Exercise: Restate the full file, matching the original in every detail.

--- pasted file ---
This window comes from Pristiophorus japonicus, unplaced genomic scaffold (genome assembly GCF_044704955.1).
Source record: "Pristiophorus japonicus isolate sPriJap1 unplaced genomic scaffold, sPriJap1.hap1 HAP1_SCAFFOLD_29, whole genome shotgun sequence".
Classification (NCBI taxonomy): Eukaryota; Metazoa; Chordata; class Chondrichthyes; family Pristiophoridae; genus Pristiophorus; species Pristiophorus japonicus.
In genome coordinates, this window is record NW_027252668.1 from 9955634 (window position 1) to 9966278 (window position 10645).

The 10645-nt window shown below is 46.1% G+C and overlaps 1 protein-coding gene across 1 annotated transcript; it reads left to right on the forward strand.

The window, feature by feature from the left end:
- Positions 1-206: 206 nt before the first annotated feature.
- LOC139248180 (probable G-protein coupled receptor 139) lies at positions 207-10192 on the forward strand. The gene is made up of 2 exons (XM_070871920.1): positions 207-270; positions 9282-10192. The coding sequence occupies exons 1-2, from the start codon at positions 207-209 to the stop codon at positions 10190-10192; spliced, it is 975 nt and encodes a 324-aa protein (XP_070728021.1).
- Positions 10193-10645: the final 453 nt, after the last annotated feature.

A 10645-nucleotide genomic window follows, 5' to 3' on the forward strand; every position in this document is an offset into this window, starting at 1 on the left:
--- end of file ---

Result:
This window comes from Pristiophorus japonicus, unplaced genomic scaffold (genome assembly GCF_044704955.1).
Source record: "Pristiophorus japonicus isolate sPriJap1 unplaced genomic scaffold, sPriJap1.hap1 HAP1_SCAFFOLD_29, whole genome shotgun sequence".
Classification (NCBI taxonomy): Eukaryota; Metazoa; Chordata; class Chondrichthyes; family Pristiophoridae; genus Pristiophorus; species Pristiophorus japonicus.
In genome coordinates, this window is record NW_027252668.1 from 9955634 (window position 1) to 9966278 (window position 10645).

The 10645-nt window shown below is 46.1% G+C and overlaps 1 protein-coding gene across 1 annotated transcript; it reads left to right on the forward strand.

The window, feature by feature from the left end:
- Positions 1-206: 206 nt before the first annotated feature.
- LOC139248180 (probable G-protein coupled receptor 139) lies at positions 207-10192 on the forward strand. The gene is made up of 2 exons (XM_070871920.1): positions 207-270; positions 9282-10192. The coding sequence occupies exons 1-2, from the start codon at positions 207-209 to the stop codon at positions 10190-10192; spliced, it is 975 nt and encodes a 324-aa protein (XP_070728021.1).
- Positions 10193-10645: the final 453 nt, after the last annotated feature.

A 10645-nucleotide genomic window follows, 5' to 3' on the forward strand; every position in this document is an offset into this window, starting at 1 on the left: